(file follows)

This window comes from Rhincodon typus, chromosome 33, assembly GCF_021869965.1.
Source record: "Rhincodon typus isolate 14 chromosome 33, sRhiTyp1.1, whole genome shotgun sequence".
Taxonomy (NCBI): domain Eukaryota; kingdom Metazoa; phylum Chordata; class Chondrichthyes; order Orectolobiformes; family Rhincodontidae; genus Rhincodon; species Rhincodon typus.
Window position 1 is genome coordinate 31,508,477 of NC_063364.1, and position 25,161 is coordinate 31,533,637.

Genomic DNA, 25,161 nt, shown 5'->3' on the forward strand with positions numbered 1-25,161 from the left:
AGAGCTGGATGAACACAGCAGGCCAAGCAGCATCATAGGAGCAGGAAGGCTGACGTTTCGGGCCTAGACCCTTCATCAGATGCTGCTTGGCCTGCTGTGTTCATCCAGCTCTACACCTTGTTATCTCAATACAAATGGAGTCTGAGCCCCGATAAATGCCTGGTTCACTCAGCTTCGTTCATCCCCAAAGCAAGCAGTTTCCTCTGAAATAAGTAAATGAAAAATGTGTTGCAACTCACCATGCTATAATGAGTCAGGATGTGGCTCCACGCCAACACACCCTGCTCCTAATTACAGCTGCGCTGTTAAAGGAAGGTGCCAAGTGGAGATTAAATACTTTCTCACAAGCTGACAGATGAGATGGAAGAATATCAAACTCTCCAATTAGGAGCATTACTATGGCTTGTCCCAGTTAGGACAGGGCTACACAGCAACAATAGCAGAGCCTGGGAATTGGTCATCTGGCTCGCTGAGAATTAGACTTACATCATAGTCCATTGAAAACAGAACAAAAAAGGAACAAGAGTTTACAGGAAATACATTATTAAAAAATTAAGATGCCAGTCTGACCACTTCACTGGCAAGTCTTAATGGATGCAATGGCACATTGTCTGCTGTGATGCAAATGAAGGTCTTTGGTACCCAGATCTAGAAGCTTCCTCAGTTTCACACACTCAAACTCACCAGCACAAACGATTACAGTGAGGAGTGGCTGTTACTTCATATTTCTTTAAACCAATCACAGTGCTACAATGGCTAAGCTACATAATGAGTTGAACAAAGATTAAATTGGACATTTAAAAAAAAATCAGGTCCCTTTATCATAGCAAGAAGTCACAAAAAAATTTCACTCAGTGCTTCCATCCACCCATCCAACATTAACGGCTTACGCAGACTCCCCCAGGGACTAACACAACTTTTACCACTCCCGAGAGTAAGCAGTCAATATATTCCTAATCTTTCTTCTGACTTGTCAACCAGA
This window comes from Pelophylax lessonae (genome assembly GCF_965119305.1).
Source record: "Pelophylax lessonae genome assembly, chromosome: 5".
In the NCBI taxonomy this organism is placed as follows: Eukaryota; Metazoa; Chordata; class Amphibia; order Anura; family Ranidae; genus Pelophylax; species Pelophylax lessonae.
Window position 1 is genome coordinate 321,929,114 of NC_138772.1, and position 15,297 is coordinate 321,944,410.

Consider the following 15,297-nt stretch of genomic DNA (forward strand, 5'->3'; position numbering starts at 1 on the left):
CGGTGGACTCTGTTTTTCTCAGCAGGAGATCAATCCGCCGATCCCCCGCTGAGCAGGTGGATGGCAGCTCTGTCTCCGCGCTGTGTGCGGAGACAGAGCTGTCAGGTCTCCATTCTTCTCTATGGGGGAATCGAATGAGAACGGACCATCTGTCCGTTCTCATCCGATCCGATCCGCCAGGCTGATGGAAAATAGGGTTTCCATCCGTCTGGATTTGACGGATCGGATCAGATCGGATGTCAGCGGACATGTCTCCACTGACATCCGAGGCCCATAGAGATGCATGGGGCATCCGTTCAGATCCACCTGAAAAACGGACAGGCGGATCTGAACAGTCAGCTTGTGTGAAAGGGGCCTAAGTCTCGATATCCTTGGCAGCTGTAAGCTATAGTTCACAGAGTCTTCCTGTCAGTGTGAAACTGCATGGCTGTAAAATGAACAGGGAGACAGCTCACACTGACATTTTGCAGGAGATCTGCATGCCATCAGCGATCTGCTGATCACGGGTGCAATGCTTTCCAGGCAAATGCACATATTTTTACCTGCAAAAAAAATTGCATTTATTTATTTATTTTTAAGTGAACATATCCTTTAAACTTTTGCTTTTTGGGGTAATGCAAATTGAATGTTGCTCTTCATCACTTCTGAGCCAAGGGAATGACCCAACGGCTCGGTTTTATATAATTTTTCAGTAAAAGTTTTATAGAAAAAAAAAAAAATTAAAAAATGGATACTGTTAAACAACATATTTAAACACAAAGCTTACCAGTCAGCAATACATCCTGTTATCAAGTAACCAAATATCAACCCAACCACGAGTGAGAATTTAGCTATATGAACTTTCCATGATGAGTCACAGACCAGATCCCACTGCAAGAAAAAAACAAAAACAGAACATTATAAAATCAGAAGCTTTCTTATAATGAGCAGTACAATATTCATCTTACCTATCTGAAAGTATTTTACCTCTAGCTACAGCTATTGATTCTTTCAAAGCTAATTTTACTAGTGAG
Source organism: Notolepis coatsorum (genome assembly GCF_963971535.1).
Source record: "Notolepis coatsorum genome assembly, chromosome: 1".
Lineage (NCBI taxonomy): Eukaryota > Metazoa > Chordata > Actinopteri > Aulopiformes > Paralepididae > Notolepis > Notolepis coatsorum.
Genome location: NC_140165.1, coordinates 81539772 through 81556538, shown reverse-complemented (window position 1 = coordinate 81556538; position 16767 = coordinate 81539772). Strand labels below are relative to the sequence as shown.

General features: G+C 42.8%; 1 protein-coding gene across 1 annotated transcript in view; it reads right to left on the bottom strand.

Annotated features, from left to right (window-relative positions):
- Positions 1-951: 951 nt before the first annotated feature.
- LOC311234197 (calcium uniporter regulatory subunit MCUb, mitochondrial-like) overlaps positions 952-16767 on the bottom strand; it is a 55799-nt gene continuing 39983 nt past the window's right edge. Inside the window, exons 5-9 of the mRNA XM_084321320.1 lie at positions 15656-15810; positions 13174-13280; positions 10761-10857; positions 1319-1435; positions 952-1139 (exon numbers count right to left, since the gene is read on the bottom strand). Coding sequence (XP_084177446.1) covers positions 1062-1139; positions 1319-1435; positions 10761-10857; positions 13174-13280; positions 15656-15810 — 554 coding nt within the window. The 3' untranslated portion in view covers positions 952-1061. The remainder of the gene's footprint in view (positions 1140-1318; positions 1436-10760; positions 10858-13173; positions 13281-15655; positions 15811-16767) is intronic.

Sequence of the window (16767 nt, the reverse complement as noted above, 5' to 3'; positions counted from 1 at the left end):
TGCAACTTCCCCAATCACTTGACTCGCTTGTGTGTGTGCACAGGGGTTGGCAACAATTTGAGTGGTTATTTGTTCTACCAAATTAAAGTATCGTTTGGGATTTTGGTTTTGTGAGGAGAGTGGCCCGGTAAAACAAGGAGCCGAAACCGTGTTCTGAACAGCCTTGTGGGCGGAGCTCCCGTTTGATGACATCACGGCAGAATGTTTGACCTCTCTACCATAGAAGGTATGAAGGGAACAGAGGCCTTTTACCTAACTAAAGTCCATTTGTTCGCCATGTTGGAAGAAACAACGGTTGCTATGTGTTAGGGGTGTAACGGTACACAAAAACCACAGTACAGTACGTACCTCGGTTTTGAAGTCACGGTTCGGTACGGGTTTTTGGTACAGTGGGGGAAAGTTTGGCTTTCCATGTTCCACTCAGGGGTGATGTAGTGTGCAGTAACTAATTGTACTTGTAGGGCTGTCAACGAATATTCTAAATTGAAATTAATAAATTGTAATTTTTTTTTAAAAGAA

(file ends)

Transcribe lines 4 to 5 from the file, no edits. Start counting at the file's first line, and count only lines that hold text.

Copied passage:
Window position 1 is genome coordinate 31,508,477 of NC_063364.1, and position 25,161 is coordinate 31,533,637.

Genomic DNA, 25,161 nt, shown 5'->3' on the forward strand with positions numbered 1-25,161 from the left: